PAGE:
Table 1 The rate-limiting-steps and the corresponding energy barriers of CO oxidation on various substrates via the corresponding mechanisms
Substrate Barriermechanism (eV) Substrate Barriermechanism (eV)
Co/g-C3N4 (this work) 0.21TER, 0.35NER, 0.40ER, 0.59LH Ti/Ti2CO2[thin space (1/6-em)]19 0.25ER, 0.35LH
Cr/g-C2N37 0.59ER Pt/Mo2CO2[thin space (1/6-em)]71 1.39LH, 0.49TER
Mn/g-C2N37 0.64ER Pt/graphene70 0.77ER, 0.59LH
V/g-C2N37 1.01ER Pt/SnO2[thin space (1/6-em)]72 0.51ER
g-C3N4/Pt(111)75 1.31ER, 0.77LH Pt/FeOX[thin space (1/6-em)]6 0.79LH
Co/h-BN38 0.52ER Co/FeOX[thin space (1/6-em)]76 0.45LH

Based on the formula of the Sabatier rate73 of CO2 formation described in the computational details, there are six parameters that determine the kinetics: Eads (CO), Eads (O2), Eads (CO + O2), Eads (CO + CO), EIS and ETS. In order to find the independent variables characterizing the SAC in the microkinetic model, it is necessary to associate the adsorption energies of reactants with relative energies of the different states along the MEPs. Therefore, we focus on finding the Brønsted–Evans–Polanyi (BEP) linear correlation between EIS and ETS on Co/g-C3N4 from the adsorption energy of CO, O2, O, CO + O2, O + CO, and CO + CO. The ETS as a function of the EIS is shown in Fig. 4, with the data (Table S1) fitted by using linear regression. ETS can be correlated with EIS using the following formula

ETS = 0.99 × EIS − 0.24 (R2 = 0.98).

image file: c9nr07726j-f4.tif
Fig. 4 BEP linear correlations between the initial-state energies (EIS) and transition-state energies (ETS) for CO oxidation on Co/g-C3N4 catalysts via different mechanisms of ER, NER, LH and TER. EIS corresponding to the adsorption energy of CO, O2, O, CO + O2, O + CO and 2CO.

Our results indicate the BEP relationships that have been established for different SACs,74 which can also describe CO oxidation via different mechanisms of ER, NER, LH and TER on Co/g-C3N4. Thus, the idea of Sabatier analysis may be applied to identify activity trends with different CO oxidation mechanisms on SACs.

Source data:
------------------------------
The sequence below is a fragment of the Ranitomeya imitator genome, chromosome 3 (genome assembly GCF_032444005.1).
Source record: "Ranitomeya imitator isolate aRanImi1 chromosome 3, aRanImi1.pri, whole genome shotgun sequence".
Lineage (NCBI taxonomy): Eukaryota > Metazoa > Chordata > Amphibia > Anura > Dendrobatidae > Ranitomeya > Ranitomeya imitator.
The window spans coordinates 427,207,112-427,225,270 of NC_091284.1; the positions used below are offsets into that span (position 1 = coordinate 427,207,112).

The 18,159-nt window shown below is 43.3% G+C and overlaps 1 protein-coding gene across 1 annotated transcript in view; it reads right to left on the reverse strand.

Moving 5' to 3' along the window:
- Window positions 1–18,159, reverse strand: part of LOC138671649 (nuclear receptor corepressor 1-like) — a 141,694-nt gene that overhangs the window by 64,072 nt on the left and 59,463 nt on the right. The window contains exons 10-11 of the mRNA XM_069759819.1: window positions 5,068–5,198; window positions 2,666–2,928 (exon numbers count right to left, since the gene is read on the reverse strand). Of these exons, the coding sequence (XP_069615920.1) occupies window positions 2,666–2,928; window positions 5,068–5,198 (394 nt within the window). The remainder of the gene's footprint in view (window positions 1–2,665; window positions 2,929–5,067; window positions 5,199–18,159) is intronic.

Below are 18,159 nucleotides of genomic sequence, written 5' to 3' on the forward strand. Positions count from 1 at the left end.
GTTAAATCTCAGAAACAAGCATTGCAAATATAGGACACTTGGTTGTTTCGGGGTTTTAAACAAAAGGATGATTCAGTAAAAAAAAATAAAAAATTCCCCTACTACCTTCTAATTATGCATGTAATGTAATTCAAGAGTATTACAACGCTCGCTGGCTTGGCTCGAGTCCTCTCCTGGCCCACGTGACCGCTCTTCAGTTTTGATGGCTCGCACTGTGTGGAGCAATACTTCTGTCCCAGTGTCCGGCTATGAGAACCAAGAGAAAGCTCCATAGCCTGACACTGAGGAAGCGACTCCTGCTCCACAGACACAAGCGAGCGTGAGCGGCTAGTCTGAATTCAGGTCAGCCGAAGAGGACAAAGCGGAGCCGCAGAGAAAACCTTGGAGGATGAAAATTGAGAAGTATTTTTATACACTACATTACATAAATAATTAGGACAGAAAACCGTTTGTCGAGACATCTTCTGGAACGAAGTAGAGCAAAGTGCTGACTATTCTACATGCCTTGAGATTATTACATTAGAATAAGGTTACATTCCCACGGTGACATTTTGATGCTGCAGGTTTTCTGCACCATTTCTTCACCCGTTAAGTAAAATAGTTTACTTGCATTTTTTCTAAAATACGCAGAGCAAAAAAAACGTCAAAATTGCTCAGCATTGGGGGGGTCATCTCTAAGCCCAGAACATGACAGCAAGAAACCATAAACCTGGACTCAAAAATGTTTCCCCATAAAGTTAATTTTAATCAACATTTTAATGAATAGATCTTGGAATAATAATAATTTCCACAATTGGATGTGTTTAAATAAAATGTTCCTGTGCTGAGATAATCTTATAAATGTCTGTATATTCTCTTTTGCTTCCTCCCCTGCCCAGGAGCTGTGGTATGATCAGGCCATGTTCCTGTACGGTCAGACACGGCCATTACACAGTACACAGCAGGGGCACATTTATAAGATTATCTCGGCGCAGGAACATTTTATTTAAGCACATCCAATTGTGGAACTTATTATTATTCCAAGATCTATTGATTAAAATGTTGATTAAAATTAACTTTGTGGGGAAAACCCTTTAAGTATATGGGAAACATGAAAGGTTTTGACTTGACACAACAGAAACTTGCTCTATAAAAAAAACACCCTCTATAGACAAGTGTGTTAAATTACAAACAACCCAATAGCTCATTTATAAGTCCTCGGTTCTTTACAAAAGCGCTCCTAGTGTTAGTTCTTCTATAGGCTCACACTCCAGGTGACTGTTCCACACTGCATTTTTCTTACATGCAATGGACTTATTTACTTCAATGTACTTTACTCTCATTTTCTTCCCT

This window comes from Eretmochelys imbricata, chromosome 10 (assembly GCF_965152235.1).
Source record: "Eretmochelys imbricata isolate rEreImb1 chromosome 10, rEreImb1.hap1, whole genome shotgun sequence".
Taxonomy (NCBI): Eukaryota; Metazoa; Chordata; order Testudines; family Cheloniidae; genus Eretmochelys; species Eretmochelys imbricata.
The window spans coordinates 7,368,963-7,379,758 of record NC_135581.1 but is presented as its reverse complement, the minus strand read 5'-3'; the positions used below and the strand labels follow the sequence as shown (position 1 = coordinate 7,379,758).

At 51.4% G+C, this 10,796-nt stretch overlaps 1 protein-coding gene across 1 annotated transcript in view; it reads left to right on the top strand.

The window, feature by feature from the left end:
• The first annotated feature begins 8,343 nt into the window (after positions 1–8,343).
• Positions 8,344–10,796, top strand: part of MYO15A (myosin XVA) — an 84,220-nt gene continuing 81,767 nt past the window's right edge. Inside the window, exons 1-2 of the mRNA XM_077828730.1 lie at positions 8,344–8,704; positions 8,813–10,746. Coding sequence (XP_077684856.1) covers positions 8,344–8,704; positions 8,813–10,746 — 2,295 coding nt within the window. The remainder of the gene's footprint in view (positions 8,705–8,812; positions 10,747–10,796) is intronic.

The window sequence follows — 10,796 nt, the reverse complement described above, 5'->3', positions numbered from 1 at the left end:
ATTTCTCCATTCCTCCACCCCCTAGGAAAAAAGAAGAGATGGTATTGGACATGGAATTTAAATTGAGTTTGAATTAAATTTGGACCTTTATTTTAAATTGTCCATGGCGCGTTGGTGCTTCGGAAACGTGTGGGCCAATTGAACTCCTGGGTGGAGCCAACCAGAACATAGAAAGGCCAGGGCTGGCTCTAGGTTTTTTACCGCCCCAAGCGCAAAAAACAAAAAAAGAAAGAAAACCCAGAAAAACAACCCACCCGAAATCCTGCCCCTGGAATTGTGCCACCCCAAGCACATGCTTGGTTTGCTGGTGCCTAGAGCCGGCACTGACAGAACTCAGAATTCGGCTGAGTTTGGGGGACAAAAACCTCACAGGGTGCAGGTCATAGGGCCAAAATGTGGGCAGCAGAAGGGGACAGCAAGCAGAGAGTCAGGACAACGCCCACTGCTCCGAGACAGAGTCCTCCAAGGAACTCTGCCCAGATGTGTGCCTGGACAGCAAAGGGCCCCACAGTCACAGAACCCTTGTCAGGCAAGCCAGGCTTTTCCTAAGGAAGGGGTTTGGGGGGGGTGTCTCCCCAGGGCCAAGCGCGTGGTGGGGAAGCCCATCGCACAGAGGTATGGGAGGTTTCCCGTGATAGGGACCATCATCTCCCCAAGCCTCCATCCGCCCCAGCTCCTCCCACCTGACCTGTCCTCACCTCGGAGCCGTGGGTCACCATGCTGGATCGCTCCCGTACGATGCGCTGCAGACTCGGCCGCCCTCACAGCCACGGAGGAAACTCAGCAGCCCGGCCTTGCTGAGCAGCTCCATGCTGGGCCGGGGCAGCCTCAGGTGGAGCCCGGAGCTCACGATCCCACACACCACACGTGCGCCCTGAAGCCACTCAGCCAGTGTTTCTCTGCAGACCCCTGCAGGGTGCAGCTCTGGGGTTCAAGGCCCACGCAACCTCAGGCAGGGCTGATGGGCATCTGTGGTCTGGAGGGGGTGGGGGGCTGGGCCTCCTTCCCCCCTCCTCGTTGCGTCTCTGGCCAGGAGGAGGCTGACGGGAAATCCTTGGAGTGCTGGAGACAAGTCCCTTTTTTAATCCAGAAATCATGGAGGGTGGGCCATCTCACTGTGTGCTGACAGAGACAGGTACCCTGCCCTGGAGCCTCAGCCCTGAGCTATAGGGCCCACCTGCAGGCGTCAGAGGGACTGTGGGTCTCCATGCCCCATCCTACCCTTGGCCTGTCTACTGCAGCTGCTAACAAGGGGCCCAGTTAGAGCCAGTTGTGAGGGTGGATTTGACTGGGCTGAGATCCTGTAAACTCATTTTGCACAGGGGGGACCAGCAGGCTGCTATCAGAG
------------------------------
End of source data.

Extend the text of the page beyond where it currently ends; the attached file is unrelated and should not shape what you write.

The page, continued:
3.4 The feasibility of Co/g-C3N4 in experiment

A wet chemical method is a suitable method to achieve high dispersion of single atoms, which can solve the problem of the possibility of experimental synthesis of SACs. Using CoCl2 as an appropriate metal precursor, the feasibility of experimental synthesis of Co/g-C3N4 is verified by calculating the energy profile of the synthetic route (Fig. 5a) and simulating the synthesis process by AIMD at 350 k (Fig. 5c). The formation of Co/g-C3N4 was simulated by using the following synthetic route (Fig. 5a).
CoCl2 + * → *CoCl2 (step 1)

*CoCl2 + 2H3O + 2e → *Co(HCl)2 + 2H2O (step 2)

*Co(HCl)2 → *Co + 2HCl (step 3)
where * denotes the g-C3N4 sheet.

image file: c9nr07726j-f5.tif
Fig. 5 (a) Designed synthetic route for Co/g-C3N4. Here * denotes g-C3N4. (b) Energy profile of the proposed synthetic route. (c) Snapshots of atomic configurations of AIMD simulations for the synthetic process of Co/g-C3N4. The upper panel shows the initial structure, and the lower panel shows the final structure. The model consists of a 2 × 2 × 1 supercell of g-C3N4, two CoCl2 molecules, and 25H2O molecules. The simulation is run at 350 K for 2 ps with a time step of 1 fs. Color scheme: white and pale green represent H and Cl atoms, respectively.

Adsorption of CoCl2 on a g-C3N4 monolayer is the first step with an adsorption energy of 1.12 eV. In the second step, H+ ions in the H3O+ groups approach Cl ions in the adsorbed CoCl2*, and then H3O+ groups dissociate to form H–Cl bonds and produce H2O molecules; such a process is spontaneous and barrierless. Finally (in step 3), the HCl groups can be easily released from the surface with a binding energy as low as 0.11 eV, resulting in the formation of Co/g-C3N4. All the reaction steps can easily occur since they are spontaneous (Fig. 5b). In our AIMD simulations (Fig. 5c), CoCl2 in the solution is observed to adsorb on g-C3N4, and afterward the Cl ions are desorbed, and the ultimate formation of the Co/g-C3N4 system occurs within 2 ps at 350 K. Thus, the highly stable and efficient Co/g-C3N4 catalysts may be synthesized by using CoCl2 as an appropriate metal precursor.

4. Conclusions

In summary, we have demonstrated that a g-C3N4 supported metal single-atom catalyst (Co/g-C3N4) exhibits excellent stability and catalytic activity for CO oxidation computationally. The stability of the SAC is guaranteed by the strong binding strength between metals and the substrate, the high diffusion barrier of the metals, and excellent thermal stability. The superior catalytic activity of Co/g-C3N4 is verified by its considerably low kinetic energy barriers for all possible reaction mechanisms, ranging from 0.21 to 0.59 eV. In addition, the results also show that Co supported on g-C3N4 shows higher activity for CO oxidation than on other substrates such as h-BN and graphene, and other kinds of carbon nitrides, MXenes and metal oxides. Based on the adsorption and co-adsorption energies of CO, O2, 2O2, CO + O2 and 2CO, the BEP relationships have been established for different reaction mechanisms on the Co/g-C3N4 catalyst, which can quantitatively assess the catalytic activity trends and provide guidelines for designing new SACs. Therefore, this work not only spans the non-noble metal single atom catalysts, but also provides useful insights and guidance for the design and development of novel low-cost and efficient SACs for many other important reactions.